Ideally, the right bike choice should be made based on the wheel size, not the frame size. Use the chart below:
Wheel Size 12″ —> Age 2 -3 —> Height 2’10 – 3’4
Wheel Size 14″ —> Age 3 -4 —> Height 3’1 – 3’7
Wheel Size 16″ —> Age 4-5 —> Height 3’7 – 4’0
Wheel Size 20’ —> Age 5-8 —> Height 4’0 – 4’5
Wheel Size 24′ —> Age 8-11 —> Height 4’5 – 4’9
Wheel Size 26′ —> Age 11+ —> Height 4’9
These are rough approximations and, since every child is unique, you should use these numbers only as a guide.
3. Get Essential Gear
A good helmet which protects the brain is the single most important safety feature you must have. Make sure it fits, covers the entirety of the forehead and is properly ventilated. According to Pavlakis of Pedalheads, “research shows that up to 90% of fatal bicycle crashes result from head trauma,” so using a properly fitted and certified helmet will protect the head and brain from damage, which might save your child’s life. Note that helmets are mandatory for children under the age of 16 in most areas. “Check that there is no more than a two-finger gap between your eyebrows and the front part of the helmet,” advises Pavlakis.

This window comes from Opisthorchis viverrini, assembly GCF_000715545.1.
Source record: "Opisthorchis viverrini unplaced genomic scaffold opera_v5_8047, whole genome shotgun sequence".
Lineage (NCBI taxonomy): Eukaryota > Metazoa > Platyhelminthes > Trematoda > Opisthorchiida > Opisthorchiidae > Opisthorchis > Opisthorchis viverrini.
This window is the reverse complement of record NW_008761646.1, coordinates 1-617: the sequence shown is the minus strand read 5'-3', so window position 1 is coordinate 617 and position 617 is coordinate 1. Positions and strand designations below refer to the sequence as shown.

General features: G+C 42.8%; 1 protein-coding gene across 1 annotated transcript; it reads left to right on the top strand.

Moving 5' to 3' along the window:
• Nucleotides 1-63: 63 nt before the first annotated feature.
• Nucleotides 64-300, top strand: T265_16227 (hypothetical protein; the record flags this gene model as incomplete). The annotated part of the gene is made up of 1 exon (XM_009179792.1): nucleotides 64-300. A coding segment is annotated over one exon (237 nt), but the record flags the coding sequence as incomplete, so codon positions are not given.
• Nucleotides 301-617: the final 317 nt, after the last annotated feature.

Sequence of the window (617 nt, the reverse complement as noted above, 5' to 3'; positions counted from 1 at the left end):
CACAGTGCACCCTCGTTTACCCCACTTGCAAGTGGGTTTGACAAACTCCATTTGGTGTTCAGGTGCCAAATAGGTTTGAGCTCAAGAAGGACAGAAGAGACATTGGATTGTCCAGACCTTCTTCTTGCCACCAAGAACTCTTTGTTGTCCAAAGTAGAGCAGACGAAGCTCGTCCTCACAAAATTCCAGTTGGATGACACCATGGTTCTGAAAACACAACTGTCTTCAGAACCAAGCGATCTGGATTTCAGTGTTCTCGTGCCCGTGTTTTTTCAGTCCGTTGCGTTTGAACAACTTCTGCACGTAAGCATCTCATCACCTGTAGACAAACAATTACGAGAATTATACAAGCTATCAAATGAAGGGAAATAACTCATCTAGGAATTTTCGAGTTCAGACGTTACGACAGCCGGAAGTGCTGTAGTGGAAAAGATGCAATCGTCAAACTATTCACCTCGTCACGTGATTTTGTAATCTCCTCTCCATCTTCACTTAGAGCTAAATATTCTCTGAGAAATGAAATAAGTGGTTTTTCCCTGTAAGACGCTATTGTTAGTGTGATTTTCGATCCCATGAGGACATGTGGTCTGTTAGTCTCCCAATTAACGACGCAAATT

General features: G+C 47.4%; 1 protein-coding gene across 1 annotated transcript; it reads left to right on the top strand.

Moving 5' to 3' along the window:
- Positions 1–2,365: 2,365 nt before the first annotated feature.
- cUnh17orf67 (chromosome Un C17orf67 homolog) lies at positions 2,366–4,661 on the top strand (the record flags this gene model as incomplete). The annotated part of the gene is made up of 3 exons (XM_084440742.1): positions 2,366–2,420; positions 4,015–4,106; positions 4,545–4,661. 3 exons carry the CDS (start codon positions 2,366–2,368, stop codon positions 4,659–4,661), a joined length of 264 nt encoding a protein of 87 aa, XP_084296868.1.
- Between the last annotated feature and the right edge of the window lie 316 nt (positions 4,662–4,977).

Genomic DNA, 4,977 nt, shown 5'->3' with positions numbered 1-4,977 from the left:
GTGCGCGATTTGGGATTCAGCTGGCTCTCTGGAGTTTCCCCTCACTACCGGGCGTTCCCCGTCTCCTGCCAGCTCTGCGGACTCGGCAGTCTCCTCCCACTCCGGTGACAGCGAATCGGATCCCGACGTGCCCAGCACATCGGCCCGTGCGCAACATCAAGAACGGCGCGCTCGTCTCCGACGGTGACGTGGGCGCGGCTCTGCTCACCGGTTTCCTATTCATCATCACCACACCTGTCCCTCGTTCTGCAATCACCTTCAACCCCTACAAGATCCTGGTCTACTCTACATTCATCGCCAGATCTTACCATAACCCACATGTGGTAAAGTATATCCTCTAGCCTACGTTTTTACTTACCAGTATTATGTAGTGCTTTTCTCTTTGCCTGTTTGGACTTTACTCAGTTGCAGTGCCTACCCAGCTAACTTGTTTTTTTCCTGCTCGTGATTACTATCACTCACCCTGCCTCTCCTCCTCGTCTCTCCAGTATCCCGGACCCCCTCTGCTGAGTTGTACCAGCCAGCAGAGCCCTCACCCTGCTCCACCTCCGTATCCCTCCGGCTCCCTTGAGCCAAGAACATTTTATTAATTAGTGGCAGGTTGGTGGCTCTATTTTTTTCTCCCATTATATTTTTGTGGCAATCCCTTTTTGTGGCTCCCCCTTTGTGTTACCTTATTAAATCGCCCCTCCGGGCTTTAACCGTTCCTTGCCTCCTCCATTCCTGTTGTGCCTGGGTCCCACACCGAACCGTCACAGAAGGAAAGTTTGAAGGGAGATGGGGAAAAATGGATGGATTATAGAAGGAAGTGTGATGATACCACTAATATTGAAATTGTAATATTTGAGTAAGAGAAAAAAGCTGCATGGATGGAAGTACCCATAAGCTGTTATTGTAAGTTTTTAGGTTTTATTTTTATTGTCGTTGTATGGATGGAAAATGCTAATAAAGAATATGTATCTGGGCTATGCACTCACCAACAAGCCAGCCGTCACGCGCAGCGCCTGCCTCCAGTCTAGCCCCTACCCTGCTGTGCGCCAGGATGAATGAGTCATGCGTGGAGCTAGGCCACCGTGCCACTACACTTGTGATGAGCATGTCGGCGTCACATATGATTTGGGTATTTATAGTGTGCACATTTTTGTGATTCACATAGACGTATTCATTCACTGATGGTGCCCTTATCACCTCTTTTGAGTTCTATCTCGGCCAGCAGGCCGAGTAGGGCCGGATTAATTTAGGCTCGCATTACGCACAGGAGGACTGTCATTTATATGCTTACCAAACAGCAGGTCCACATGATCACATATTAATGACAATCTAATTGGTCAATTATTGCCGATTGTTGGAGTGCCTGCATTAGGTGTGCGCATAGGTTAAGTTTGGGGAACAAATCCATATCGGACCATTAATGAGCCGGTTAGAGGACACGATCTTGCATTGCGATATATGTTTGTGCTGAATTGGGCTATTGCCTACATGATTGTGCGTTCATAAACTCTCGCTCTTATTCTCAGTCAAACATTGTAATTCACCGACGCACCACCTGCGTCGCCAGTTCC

Layer up with season-appropriate clothing. In summer, light clothing with good arm and leg coverage will protect from sun, and in cooler temperatures, don’t forget gloves, warm socks, and a wind-proof shell.
For urban and suburban biking, invest in a solid bicycle lock.
If you want to take the whole family along but have younger children who aren’t yet able to pedal on their own steam, the most common options are: Trailers (a wheeled carriage which attaches in back of a bicycle), Pedal-less Bikes (also called Balance Bikes, where kids push off the ground to move forward), and Trail-a-Bikes (a seat plus single-wheel that attaches to a bicycle, allowing pedaling without steering capabilities).
4. Find Classes or Camps
Classes and camps will generally cover the four basic rules of bike riding:
- Riding in a straight line without deviating from it;
- Looking back without losing balance or swerving;
- Stopping the bike using the brakes, taking into account the surroundings;
- Good speed control and adapting it in accordance with the terrain.
After mastering these basics, group classes are a great way for kids to learn important skills like giving hand signals, negotiating hilly terrain, understanding road signs and dangers, following traffic flow, and practicing proper spacing between riders.